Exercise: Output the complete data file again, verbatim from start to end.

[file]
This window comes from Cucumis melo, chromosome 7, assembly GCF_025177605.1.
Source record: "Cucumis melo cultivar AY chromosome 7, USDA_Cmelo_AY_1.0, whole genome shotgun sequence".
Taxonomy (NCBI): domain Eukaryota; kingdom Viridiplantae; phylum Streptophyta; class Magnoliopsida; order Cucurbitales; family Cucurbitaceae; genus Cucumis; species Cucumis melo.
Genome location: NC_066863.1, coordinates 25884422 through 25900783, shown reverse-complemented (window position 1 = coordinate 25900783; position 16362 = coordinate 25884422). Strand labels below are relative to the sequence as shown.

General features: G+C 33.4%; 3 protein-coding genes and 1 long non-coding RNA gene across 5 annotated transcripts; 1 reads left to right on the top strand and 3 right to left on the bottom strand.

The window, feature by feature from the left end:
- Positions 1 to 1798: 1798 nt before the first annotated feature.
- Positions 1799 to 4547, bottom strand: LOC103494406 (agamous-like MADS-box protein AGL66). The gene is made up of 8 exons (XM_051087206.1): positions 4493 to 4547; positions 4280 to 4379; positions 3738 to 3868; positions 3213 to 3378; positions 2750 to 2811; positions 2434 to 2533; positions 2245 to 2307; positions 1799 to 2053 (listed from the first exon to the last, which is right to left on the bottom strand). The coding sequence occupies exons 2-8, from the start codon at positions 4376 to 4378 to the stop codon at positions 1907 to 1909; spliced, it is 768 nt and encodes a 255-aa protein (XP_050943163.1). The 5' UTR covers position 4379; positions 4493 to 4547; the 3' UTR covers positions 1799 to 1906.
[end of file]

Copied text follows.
This window comes from Cucumis melo, chromosome 7, assembly GCF_025177605.1.
Source record: "Cucumis melo cultivar AY chromosome 7, USDA_Cmelo_AY_1.0, whole genome shotgun sequence".
Taxonomy (NCBI): domain Eukaryota; kingdom Viridiplantae; phylum Streptophyta; class Magnoliopsida; order Cucurbitales; family Cucurbitaceae; genus Cucumis; species Cucumis melo.
Genome location: NC_066863.1, coordinates 25884422 through 25900783, shown reverse-complemented (window position 1 = coordinate 25900783; position 16362 = coordinate 25884422). Strand labels below are relative to the sequence as shown.

General features: G+C 33.4%; 3 protein-coding genes and 1 long non-coding RNA gene across 5 annotated transcripts; 1 reads left to right on the top strand and 3 right to left on the bottom strand.

The window, feature by feature from the left end:
- Positions 1 to 1798: 1798 nt before the first annotated feature.
- Positions 1799 to 4547, bottom strand: LOC103494406 (agamous-like MADS-box protein AGL66). The gene is made up of 8 exons (XM_051087206.1): positions 4493 to 4547; positions 4280 to 4379; positions 3738 to 3868; positions 3213 to 3378; positions 2750 to 2811; positions 2434 to 2533; positions 2245 to 2307; positions 1799 to 2053 (listed from the first exon to the last, which is right to left on the bottom strand). The coding sequence occupies exons 2-8, from the start codon at positions 4376 to 4378 to the stop codon at positions 1907 to 1909; spliced, it is 768 nt and encodes a 255-aa protein (XP_050943163.1). The 5' UTR covers position 4379; positions 4493 to 4547; the 3' UTR covers positions 1799 to 1906.